|Directed by||Vincente Minnelli|
|Written by|| Luther Davis |
|Based on|| Kismet |
by Edward Knoblock
|Produced by||Arthur Freed|
|Starring|| Howard Keel |
|Edited by||Adrienne Fazan|
|Music by|| Alexander Borodin |
Music supervised by
|Distributed by||Loew's, Inc.|
|December 23, 1955|
Kismet is a 1955 American musical-comedy film directed by Vincente Minnelli and produced by Arthur Freed. It was filmed in CinemaScope and Eastmancolor and released by Metro-Goldwyn-Mayer.
It is the fifth movie version of Kismet. The first was released in 1914, the second in 1920, the third in 1930 by Warner Brothers, and the fourth, starring Ronald Colman and Marlene Dietrich, by MGM in 1944.The 1955 film is based on the successful 1953 stage musical Kismet , while the three earlier versions are based on the original 1911 play by Edward Knoblock.
In old Baghdad, an impoverished poet (Howard Keel) is abducted and brought to the desert tent of Jawan (Jay C. Flippen), an elderly thief, having been mistaken for a man who cursed Jawan fifteen years ago. As a result of the curse, Jawan's beloved son was kidnapped, and Jawan longs to find him again before he dies. The Poet asks for one hundred gold pieces to reverse the curse; Jawan agrees, and returns to Baghdad to look for his son.
In Baghdad, the Poet's daughter, Marsinah (Ann Blyth) meets and falls in love with the young Caliph (Vic Damone), who has been traveling incognito. They arrange to meet again that night.
The Poet is arrested when he begins spending his hundred gold pieces because his purse carries the insignia of a wealthy family that was robbed. At the Wazir's (Sebastian Cabot) court, he defends himself against the charge of robbery, but also curses the Wazir. Jawan, brought before the Wazir on another charge, angrily confirms the Poet's story, and then notices a familiar amulet around the Wazir's neck. In this way, Jawan discovers his long-lost son.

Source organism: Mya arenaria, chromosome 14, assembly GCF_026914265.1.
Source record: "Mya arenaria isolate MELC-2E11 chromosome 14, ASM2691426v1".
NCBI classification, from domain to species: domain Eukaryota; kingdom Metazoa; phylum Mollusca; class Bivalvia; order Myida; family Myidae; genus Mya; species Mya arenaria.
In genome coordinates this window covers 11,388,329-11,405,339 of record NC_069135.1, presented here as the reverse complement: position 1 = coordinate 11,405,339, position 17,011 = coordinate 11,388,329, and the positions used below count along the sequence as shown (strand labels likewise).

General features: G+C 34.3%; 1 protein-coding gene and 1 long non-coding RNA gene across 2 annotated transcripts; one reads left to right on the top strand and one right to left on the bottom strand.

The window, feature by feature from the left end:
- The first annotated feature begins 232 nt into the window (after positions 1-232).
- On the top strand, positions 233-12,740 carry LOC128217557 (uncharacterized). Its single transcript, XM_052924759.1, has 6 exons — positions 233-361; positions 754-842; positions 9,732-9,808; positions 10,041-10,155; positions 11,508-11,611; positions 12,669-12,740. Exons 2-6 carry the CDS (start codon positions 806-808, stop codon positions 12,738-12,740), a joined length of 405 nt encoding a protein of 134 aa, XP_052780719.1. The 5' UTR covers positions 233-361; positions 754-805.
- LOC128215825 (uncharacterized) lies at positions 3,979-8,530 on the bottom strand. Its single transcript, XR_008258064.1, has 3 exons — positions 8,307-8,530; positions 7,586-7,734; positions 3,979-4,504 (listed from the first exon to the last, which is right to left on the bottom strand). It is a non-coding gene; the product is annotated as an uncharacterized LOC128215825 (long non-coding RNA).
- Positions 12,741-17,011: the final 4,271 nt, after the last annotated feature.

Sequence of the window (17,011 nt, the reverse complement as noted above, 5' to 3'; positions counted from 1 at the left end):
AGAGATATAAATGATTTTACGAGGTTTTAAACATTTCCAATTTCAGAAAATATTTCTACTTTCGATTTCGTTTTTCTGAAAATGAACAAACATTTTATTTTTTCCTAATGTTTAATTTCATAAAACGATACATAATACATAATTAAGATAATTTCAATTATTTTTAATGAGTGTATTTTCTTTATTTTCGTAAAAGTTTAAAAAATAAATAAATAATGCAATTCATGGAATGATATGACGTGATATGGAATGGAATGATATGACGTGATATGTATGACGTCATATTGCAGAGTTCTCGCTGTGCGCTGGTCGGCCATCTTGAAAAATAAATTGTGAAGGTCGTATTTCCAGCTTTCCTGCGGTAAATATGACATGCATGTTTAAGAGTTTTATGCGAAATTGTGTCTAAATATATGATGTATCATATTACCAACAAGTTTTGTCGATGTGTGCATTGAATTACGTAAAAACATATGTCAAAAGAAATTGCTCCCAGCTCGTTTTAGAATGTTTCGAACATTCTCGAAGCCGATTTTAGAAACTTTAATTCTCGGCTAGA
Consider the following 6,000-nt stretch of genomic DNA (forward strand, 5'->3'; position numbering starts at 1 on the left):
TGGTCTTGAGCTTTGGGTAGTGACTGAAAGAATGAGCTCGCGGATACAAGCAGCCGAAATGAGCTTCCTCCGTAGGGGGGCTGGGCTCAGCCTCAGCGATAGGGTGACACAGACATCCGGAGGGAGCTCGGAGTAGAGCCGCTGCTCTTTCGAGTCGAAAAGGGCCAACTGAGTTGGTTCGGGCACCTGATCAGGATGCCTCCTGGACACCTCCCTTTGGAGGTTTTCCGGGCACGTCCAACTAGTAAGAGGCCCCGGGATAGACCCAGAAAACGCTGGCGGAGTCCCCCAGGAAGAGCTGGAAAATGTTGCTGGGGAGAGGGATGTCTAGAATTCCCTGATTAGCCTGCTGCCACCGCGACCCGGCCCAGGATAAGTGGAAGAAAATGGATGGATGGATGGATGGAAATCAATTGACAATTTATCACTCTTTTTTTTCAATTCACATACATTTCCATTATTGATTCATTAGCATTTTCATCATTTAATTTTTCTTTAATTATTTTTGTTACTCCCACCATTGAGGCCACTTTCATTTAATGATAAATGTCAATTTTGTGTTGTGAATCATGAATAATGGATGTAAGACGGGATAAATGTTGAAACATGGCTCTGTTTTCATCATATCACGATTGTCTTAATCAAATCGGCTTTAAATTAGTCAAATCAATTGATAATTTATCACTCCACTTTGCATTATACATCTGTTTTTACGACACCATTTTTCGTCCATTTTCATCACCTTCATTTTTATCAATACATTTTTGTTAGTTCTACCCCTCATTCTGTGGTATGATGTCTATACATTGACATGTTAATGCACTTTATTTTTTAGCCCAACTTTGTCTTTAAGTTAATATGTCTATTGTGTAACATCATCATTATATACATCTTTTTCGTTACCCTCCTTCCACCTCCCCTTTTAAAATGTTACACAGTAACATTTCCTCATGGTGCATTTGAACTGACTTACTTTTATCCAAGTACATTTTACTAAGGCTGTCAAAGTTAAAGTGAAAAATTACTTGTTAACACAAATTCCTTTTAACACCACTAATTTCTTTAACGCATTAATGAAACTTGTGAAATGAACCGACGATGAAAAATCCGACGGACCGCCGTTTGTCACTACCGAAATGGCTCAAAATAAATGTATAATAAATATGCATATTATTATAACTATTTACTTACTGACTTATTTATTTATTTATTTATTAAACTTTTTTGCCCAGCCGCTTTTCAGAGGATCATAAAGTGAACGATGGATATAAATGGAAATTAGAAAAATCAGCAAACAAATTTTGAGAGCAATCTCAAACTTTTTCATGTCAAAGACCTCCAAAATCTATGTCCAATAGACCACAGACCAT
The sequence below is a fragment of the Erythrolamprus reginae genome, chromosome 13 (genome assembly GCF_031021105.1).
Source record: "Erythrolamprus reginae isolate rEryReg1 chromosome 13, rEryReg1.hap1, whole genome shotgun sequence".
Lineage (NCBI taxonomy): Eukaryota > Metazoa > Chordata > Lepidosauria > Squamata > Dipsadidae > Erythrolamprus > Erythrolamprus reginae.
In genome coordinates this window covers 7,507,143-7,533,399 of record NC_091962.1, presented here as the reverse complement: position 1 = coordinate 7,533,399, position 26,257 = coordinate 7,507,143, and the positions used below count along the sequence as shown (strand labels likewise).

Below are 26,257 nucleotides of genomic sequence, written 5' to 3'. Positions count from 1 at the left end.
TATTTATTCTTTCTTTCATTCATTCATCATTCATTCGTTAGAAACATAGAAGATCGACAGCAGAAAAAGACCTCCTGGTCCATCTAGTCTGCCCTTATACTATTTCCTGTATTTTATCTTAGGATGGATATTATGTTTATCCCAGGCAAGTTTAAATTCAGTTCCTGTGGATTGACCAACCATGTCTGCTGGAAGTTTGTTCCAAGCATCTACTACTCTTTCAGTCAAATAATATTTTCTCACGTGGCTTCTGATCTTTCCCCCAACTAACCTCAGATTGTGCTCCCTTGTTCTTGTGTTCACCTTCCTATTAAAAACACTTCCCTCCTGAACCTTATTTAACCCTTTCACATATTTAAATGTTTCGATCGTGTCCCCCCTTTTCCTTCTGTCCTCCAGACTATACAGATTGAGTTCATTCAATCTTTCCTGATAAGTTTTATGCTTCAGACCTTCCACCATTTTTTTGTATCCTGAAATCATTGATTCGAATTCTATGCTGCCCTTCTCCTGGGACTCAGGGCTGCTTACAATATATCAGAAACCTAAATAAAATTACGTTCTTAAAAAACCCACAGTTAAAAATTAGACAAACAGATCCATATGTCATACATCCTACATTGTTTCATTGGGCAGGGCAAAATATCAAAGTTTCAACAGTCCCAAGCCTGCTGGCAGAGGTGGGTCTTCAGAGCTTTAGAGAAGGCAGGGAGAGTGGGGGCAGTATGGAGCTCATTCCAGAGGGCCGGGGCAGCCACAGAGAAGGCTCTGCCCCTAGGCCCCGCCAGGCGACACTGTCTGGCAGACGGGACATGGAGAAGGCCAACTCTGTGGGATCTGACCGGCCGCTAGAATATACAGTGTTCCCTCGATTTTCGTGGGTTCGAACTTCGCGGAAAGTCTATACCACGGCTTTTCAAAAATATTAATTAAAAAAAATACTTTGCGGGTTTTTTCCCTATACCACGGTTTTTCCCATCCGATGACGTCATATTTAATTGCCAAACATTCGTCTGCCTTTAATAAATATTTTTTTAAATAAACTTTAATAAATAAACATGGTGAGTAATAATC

The Caliph announces that he plans to take a bride that night, discomforting the Wazir, who has a badly needed loan riding on persuading the Caliph to marry a princess of Ababu. The Wazir, fearing that the Poet's curse had something to do with it, offers to make the Poet an Emir if he reverses the curse. The Poet happily accepts, and when the Wazir leaves him alone with his favorite wife Lalume (Dolores Gray), the two realize they have similar temperaments.
The Poet orchestrates an elaborate "curse-reversal" scheme that enables him to sneak out of the palace; he finds Marsinah and convinces her that he will be killed unless they flee Baghdad. Despite Marsinah's protests—she wants to wait for her rendezvous and see the Caliph's wedding procession—they flee. Word spreads that the Caliph's bride was not there when the Caliph came to claim her. Since the "curse reversal" seems to have worked, the Poet leaves Marsinah and returns to the palace.
The Poet tells Lalume that he is worried about Marsinah, and Lalume suggests that she come to live in the palace. Marsinah arrives and confesses that she has fallen in love but does not know her beloved's name. Lalume hides Marsinah in the harem for her own protection, but there the Caliph sees her and believes her to be a wife of the Wazir. When the Wazir privately congratulates the Poet on bringing the Caliph's true love into the Wazir's own harem, the Poet realizes that the Caliph is Marsinah's beloved.